The Russian Government has outlined a plan in which it would take control of car manufacturing facilities abandoned by foreign companies in recent weeks.
The First Deputy Prime Minister Andrey Belousov told a group of business leaders there were possibilities in which the country could seize assets from organisations which had departed Russia, under the guise of keeping its citizens employed.
“We analysed the statements of the authorities of foreign states and specific companies that, having made huge investments in the localization [sic] of production, do not want to leave the Russian market, but today they are facing unprecedented politically-motivated pressure from their own regulators,” Belousov said during a meeting with the Russian Union of Industrialists and Entrepreneurs and Business Russia.
Belousov, who is considered a potential successor to President Vladimir Putin, appeared to be giving carmakers an ultimatum, with the first option being to continue operations in spite of publicly making a decision to leave the Russian market.
“In the second option,” he said, “foreign shareholders transfer their share under the control of Russian partners and subsequently be able to return to our market. This option was discussed with the Russian business community – it is ready for this. Some investors have already taken advantage of this option.”
Above: Andrey Belousov (center) at the ‘Transport of Russia’ forum in November, 2021.
Car companies that decide to pull out from the country entirely, with no possibility of returning, would be regarded as entering a “deliberate bankruptcy”.
“In this option, we will intervene through the accelerated bankruptcy procedure, since the absolute priority for us is the preservation of employment and the social well-being of our citizens, so that conscientious entrepreneurs can ensure the effective functioning of the business.”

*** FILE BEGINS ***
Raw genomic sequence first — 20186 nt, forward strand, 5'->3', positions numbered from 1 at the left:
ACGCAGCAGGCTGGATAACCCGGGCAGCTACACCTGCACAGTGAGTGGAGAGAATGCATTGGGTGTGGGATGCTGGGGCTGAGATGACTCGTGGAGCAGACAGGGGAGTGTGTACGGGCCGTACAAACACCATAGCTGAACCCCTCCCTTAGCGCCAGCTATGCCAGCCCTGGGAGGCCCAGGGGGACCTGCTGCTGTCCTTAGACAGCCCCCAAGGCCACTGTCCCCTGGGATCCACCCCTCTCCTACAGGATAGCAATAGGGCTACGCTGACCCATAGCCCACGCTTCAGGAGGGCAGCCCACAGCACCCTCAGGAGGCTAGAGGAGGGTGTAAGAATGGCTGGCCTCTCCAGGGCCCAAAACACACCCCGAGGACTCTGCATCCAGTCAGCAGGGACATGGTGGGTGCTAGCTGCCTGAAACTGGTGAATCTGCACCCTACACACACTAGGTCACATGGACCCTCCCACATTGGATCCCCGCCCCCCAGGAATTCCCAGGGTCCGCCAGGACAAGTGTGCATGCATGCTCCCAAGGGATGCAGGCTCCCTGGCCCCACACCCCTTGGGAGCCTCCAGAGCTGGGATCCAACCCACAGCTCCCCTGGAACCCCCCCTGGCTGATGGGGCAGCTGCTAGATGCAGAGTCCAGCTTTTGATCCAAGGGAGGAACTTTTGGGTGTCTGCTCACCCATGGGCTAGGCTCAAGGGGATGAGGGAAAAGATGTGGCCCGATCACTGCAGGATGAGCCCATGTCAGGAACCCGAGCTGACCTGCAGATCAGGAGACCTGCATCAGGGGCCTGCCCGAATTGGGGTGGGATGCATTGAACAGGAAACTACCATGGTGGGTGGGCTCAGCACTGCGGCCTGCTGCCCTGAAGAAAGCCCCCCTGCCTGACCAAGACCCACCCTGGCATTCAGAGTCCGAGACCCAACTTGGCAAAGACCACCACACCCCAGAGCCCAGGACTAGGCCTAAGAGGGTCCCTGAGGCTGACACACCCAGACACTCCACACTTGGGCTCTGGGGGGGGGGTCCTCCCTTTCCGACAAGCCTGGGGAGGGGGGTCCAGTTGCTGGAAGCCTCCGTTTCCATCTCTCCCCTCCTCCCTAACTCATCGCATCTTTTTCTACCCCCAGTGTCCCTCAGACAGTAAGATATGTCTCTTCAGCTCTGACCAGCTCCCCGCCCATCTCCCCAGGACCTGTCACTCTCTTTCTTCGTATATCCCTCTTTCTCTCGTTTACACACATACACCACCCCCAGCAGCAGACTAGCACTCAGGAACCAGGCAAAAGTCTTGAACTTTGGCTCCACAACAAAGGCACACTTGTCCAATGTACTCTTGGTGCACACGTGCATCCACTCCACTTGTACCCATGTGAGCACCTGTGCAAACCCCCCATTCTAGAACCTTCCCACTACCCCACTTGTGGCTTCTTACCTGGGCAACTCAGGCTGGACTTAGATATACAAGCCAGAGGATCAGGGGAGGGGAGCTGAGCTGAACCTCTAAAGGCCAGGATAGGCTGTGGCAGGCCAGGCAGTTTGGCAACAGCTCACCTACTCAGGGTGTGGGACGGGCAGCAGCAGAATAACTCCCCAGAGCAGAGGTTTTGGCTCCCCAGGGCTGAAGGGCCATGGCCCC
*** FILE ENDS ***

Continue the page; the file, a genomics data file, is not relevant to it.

If the thinly-veiled punishment was enacted, it could be a significant financial loss for many companies with local operations – particularly Mercedes-Benz, which spent €250 million (AU$375 million) on a new factory in Russia which only opened its doors in 2019.
Toyota, Volkswagen, Nissan, Hyundai, and a handful of other companies with production facilities in Russia could also be facing large financial losses.
If Renault Group was forced by the French Government to suspend its Russian plant, it could effectively hand control of AvtoVaz back to minority shareholders in Russia, eliminating 12 per cent of its annual revenue and destroying a US$1 billion (AU$1.36 billion) deal.
The looming threat of losing Avtovaz – makers of the iconic Lada brand – could be the reason for the conspicuous silence from Renault Group management as it attempts to negotiate a quagmire of economic sanctions designed to cut Russia off from the world.
AvtoVaz plant in Togliatti, Russia.
“Andrey Belousov also noted that the Russian Government has always proceeded from the need for a constructive dialogue with foreign business and mutual fulfilment of the obligations undertaken by the parties,” a statement from the Russian Government read.
“For many years, foreign enterprises and joint ventures have been provided with state support measures based on the fulfilment of obligations to deepen localisation and create new jobs in our country.
“All measures prepared by the Government are aimed at supporting industrial and business activity in the Russian Federation, maintaining employment, as well as the speedy restoration of the activities of all enterprises.”
Keyword: Russia looks to seize foreign-owned car factories following mass departure